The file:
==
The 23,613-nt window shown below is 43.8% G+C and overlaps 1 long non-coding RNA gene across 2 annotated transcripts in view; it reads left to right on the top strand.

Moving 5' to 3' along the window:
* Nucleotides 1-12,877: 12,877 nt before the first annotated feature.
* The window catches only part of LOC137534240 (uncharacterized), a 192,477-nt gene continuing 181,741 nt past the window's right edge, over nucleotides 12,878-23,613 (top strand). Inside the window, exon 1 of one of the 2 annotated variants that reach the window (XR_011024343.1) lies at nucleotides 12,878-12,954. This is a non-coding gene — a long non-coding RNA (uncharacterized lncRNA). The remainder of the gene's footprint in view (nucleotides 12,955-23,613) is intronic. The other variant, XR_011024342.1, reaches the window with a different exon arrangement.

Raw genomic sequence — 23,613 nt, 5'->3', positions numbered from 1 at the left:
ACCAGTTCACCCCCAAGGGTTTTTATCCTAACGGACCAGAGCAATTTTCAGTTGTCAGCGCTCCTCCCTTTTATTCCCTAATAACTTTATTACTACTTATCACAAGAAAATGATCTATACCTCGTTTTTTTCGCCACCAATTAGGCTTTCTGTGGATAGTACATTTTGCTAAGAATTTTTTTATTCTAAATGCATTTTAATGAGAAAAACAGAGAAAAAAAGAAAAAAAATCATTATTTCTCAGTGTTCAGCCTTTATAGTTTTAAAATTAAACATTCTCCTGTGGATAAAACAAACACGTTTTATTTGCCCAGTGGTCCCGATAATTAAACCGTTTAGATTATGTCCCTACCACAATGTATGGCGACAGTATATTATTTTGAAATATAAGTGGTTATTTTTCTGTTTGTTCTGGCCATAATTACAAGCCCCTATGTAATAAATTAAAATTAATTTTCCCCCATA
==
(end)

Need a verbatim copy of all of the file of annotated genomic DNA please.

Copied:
The 23,613-nt window shown below is 43.8% G+C and overlaps 1 long non-coding RNA gene across 2 annotated transcripts in view; it reads left to right on the top strand.

Moving 5' to 3' along the window:
* Nucleotides 1-12,877: 12,877 nt before the first annotated feature.
* The window catches only part of LOC137534240 (uncharacterized), a 192,477-nt gene continuing 181,741 nt past the window's right edge, over nucleotides 12,878-23,613 (top strand). Inside the window, exon 1 of one of the 2 annotated variants that reach the window (XR_011024343.1) lies at nucleotides 12,878-12,954. This is a non-coding gene — a long non-coding RNA (uncharacterized lncRNA). The remainder of the gene's footprint in view (nucleotides 12,955-23,613) is intronic. The other variant, XR_011024342.1, reaches the window with a different exon arrangement.

Raw genomic sequence — 23,613 nt, 5'->3', positions numbered from 1 at the left:
ACCAGTTCACCCCCAAGGGTTTTTATCCTAACGGACCAGAGCAATTTTCAGTTGTCAGCGCTCCTCCCTTTTATTCCCTAATAACTTTATTACTACTTATCACAAGAAAATGATCTATACCTCGTTTTTTTCGCCACCAATTAGGCTTTCTGTGGATAGTACATTTTGCTAAGAATTTTTTTATTCTAAATGCATTTTAATGAGAAAAACAGAGAAAAAAAGAAAAAAAATCATTATTTCTCAGTGTTCAGCCTTTATAGTTTTAAAATTAAACATTCTCCTGTGGATAAAACAAACACGTTTTATTTGCCCAGTGGTCCCGATAATTAAACCGTTTAGATTATGTCCCTACCACAATGTATGGCGACAGTATATTATTTTGAAATATAAGTGGTTATTTTTCTGTTTGTTCTGGCCATAATTACAAGCCCCTATGTAATAAATTAAAATTAATTTTCCCCCATA